Yaroslavsky turned to his favorite quote, by 19th-century British historian Lord Thomas Macaulay—“No man is fit to govern great societies who hesitates about disobliging the few who have access to him, for the sake of the many whom he will never see”—as his mandate. “That became, basically, not the Ten Commandments, it became the One Commandment. To me and my staff—and I had a great staff—we were always about the people we would never see. And that was about as anti-establishment as you can get.”

But, Mathews asked, could an outsider’s candidate like you get elected today? “You’d need richer friends, right?”

“Money is necessary, but it’s not sufficient, as we see every election,” Yaroslavsky said, pointing to politicians such as councilmember David Ryu, who represents Los Angeles’ Fourth District. “He’s a Korean American who won in a district that is close to 90 percent Anglo, [and he] represents Sherman Oaks, Sunset Plaza, Hancock Park. If he had asked me for my advice, I would have said probably not the district you’d want to run in. But he did. He snuck in in the runoff as I did when I first ran … I said knock on every door you can knock on and meet as many people as you can.” Ryu did that, Yaroslavsky said, “sometimes going to the same door twice, and he was able to win.”

Switching to housing and homelessness (an “easy, non-controversial topic,” Mathews joked), Mathews asked Yaroslavsky if he had any regrets about legislation such as Proposition U, a ballot initiative that he coauthored with councilmember Marvin Braude in 1986. Critics have declared the initiative, which aimed to limit commercial development as part of a backlash against the rise of massive buildings like the Beverly Center, the Westside Pavilion, and the Fujita Building, as one of the reasons Los Angeles has a housing shortage.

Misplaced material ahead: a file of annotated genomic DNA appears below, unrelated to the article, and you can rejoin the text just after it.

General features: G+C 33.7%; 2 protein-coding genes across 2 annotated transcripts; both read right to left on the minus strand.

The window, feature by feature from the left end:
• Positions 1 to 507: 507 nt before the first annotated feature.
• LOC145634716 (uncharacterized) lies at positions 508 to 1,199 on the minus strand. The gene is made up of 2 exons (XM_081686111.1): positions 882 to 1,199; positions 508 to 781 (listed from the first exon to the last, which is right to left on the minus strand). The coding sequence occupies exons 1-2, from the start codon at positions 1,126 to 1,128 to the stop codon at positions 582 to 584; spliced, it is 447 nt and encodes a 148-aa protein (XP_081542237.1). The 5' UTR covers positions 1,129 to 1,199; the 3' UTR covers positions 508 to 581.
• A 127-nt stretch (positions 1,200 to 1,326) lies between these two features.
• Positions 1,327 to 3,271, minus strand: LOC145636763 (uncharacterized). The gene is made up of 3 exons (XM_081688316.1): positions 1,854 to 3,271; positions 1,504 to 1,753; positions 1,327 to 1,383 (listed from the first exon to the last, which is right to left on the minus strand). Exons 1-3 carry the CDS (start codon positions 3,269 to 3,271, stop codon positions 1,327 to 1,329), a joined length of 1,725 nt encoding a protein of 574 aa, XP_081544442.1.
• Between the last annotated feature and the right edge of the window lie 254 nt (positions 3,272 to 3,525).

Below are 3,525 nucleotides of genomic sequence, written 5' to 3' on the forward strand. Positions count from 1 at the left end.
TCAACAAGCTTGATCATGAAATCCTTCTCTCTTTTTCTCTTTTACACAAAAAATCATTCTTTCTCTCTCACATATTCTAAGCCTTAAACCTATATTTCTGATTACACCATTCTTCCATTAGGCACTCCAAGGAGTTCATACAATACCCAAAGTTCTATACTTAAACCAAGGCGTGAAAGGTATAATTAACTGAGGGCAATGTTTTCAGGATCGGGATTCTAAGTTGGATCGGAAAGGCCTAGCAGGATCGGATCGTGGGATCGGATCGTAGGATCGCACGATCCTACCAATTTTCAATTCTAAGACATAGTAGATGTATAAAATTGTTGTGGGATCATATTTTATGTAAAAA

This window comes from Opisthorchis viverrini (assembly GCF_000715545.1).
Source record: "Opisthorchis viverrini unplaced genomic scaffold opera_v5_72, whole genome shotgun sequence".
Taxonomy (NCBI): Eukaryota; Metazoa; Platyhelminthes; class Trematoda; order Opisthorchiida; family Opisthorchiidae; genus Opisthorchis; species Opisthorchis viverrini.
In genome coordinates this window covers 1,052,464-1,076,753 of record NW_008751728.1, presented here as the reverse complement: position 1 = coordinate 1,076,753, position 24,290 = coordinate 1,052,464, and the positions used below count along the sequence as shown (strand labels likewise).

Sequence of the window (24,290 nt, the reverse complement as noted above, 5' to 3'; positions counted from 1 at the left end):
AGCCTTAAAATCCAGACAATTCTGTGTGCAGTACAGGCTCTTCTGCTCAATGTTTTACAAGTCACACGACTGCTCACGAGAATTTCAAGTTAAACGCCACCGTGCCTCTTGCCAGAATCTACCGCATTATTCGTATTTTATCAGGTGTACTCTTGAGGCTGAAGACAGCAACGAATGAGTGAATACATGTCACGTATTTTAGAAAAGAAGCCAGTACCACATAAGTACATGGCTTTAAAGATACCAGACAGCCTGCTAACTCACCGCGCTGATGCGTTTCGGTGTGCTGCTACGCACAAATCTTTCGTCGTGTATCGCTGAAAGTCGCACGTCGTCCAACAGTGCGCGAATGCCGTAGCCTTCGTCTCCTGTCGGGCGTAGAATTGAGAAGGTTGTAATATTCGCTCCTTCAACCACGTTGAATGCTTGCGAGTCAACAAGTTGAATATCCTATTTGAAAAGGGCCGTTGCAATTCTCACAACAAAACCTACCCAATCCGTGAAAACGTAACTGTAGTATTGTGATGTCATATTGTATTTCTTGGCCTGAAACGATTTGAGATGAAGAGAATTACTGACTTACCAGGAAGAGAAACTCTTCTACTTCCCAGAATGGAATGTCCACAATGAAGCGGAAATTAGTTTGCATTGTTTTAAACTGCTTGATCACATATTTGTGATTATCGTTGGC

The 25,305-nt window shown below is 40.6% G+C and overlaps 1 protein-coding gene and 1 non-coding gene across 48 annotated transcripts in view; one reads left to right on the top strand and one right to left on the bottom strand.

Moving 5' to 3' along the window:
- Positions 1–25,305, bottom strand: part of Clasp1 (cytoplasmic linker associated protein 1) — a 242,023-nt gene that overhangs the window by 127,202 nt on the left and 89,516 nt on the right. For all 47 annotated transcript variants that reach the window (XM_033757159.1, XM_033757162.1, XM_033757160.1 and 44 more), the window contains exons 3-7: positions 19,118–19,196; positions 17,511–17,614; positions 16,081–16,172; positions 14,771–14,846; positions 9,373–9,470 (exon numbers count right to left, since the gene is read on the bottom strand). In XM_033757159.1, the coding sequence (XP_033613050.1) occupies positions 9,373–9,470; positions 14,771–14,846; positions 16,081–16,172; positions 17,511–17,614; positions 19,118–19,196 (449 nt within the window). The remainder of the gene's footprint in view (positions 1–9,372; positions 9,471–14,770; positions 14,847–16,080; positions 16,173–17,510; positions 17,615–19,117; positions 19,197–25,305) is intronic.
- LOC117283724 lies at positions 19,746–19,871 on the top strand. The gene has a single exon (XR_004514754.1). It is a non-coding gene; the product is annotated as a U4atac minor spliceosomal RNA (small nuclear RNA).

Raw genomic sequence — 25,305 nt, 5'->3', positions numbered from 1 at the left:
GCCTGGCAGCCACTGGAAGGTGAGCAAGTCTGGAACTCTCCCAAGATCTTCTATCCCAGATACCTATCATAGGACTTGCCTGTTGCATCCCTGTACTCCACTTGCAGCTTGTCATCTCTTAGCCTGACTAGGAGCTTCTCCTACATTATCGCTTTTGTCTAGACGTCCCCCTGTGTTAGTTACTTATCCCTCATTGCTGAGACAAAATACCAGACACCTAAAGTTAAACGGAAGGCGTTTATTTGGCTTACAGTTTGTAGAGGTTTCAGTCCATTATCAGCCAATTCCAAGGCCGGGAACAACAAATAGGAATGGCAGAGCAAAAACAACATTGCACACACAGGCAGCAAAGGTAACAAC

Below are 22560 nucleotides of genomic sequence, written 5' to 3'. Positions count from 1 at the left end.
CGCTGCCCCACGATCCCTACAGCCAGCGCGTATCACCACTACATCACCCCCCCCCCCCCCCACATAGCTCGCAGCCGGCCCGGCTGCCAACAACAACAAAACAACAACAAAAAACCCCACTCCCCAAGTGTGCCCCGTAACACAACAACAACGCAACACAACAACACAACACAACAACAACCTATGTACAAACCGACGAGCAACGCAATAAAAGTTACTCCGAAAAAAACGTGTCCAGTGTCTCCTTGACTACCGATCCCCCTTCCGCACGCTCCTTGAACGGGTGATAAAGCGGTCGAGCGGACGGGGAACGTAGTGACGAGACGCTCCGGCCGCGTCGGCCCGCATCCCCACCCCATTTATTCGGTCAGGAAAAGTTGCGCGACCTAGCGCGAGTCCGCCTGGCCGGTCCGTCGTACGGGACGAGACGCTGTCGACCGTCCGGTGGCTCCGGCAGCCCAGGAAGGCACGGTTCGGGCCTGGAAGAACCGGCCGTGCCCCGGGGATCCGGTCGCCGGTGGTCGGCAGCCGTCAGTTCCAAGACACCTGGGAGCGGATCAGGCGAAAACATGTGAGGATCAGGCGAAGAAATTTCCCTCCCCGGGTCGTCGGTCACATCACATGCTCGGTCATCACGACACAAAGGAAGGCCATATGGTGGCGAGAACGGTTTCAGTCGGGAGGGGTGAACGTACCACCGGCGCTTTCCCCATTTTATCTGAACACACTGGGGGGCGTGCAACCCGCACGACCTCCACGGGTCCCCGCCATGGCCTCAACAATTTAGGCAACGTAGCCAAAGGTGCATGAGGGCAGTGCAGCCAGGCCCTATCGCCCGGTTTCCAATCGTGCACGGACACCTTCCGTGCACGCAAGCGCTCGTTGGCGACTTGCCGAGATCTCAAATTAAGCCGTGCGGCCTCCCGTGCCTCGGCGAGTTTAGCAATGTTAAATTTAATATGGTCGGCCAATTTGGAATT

“Absolutely not,” Yaroslavsky said. “Prop U had absolutely nothing to do with residential housing,” he said. “The reason we put Prop U on the ballot, and the reason it resonated with the public and it passed with 70 percent of the vote in L.A., is not because of residential. It was because of commercial development.”

During a question-and-answer session with the audience, Yaroslavsky was asked about what to do when locals don’t want homeless people in their neighborhoods but are unwilling to build new housing—the so-called “not in my backyard,” or NIMBY, phenomenon.

“From 2007 to the time I left office, we built nearly 1,000 housing units for homeless people, for chronically mentally ill homeless persons—and never had a NIMBY problem,” Yaroslavsky said. “Why? Because if you want to make a statement then you try to make a homeless housing project in Bel Air. Or a drug rehab facility in Bel Air. Then you’ll be in court for 10 years. If you want to solve the problem, you’ve got to be more intelligent about how you do it.” Instead, he worked with non-profits like Step Up on Second, on whose board he now sits, to buy motels and hotels and repurpose them as housing. In addition to being cost-effective, he says, “the great thing about motels is that they are in every community in Los Angeles.”

Repurposing these motels and hotels while working on longer-term solutions, he says, is the way forward “if we want to solve the problem and not make a statement.”